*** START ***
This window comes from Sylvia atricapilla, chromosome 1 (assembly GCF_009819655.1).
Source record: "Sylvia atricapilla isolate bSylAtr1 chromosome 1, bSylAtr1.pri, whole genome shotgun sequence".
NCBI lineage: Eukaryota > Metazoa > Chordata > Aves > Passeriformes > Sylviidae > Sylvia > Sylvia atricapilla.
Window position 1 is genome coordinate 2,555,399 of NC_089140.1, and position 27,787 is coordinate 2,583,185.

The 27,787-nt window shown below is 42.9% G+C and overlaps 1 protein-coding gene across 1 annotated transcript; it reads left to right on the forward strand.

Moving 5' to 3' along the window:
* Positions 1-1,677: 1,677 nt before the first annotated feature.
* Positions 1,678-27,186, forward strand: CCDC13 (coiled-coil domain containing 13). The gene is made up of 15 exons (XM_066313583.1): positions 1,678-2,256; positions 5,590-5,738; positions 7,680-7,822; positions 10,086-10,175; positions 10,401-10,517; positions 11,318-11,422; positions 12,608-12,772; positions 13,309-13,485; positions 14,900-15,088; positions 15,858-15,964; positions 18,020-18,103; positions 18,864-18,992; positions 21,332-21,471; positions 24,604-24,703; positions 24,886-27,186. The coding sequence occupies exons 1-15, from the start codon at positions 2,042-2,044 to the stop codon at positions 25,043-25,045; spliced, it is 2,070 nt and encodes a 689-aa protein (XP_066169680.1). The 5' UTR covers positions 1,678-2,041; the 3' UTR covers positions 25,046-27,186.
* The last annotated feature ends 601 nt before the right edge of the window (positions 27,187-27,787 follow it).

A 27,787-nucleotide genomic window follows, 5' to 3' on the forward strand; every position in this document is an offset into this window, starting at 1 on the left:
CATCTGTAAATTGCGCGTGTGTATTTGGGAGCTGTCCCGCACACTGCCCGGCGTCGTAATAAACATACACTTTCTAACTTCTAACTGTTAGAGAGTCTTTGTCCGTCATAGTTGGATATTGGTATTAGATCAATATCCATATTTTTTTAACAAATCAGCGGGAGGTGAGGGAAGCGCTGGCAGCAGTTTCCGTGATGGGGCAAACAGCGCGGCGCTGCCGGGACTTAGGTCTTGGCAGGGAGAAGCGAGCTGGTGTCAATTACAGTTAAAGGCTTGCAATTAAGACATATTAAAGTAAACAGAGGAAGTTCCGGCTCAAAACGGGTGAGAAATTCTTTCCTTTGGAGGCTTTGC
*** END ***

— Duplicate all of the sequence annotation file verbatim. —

This window comes from Sylvia atricapilla, chromosome 1 (assembly GCF_009819655.1).
Source record: "Sylvia atricapilla isolate bSylAtr1 chromosome 1, bSylAtr1.pri, whole genome shotgun sequence".
NCBI lineage: Eukaryota > Metazoa > Chordata > Aves > Passeriformes > Sylviidae > Sylvia > Sylvia atricapilla.
Window position 1 is genome coordinate 2,555,399 of NC_089140.1, and position 27,787 is coordinate 2,583,185.

The 27,787-nt window shown below is 42.9% G+C and overlaps 1 protein-coding gene across 1 annotated transcript; it reads left to right on the forward strand.

Moving 5' to 3' along the window:
* Positions 1-1,677: 1,677 nt before the first annotated feature.
* Positions 1,678-27,186, forward strand: CCDC13 (coiled-coil domain containing 13). The gene is made up of 15 exons (XM_066313583.1): positions 1,678-2,256; positions 5,590-5,738; positions 7,680-7,822; positions 10,086-10,175; positions 10,401-10,517; positions 11,318-11,422; positions 12,608-12,772; positions 13,309-13,485; positions 14,900-15,088; positions 15,858-15,964; positions 18,020-18,103; positions 18,864-18,992; positions 21,332-21,471; positions 24,604-24,703; positions 24,886-27,186. The coding sequence occupies exons 1-15, from the start codon at positions 2,042-2,044 to the stop codon at positions 25,043-25,045; spliced, it is 2,070 nt and encodes a 689-aa protein (XP_066169680.1). The 5' UTR covers positions 1,678-2,041; the 3' UTR covers positions 25,046-27,186.
* The last annotated feature ends 601 nt before the right edge of the window (positions 27,187-27,787 follow it).

A 27,787-nucleotide genomic window follows, 5' to 3' on the forward strand; every position in this document is an offset into this window, starting at 1 on the left:
CATCTGTAAATTGCGCGTGTGTATTTGGGAGCTGTCCCGCACACTGCCCGGCGTCGTAATAAACATACACTTTCTAACTTCTAACTGTTAGAGAGTCTTTGTCCGTCATAGTTGGATATTGGTATTAGATCAATATCCATATTTTTTTAACAAATCAGCGGGAGGTGAGGGAAGCGCTGGCAGCAGTTTCCGTGATGGGGCAAACAGCGCGGCGCTGCCGGGACTTAGGTCTTGGCAGGGAGAAGCGAGCTGGTGTCAATTACAGTTAAAGGCTTGCAATTAAGACATATTAAAGTAAACAGAGGAAGTTCCGGCTCAAAACGGGTGAGAAATTCTTTCCTTTGGAGGCTTTGC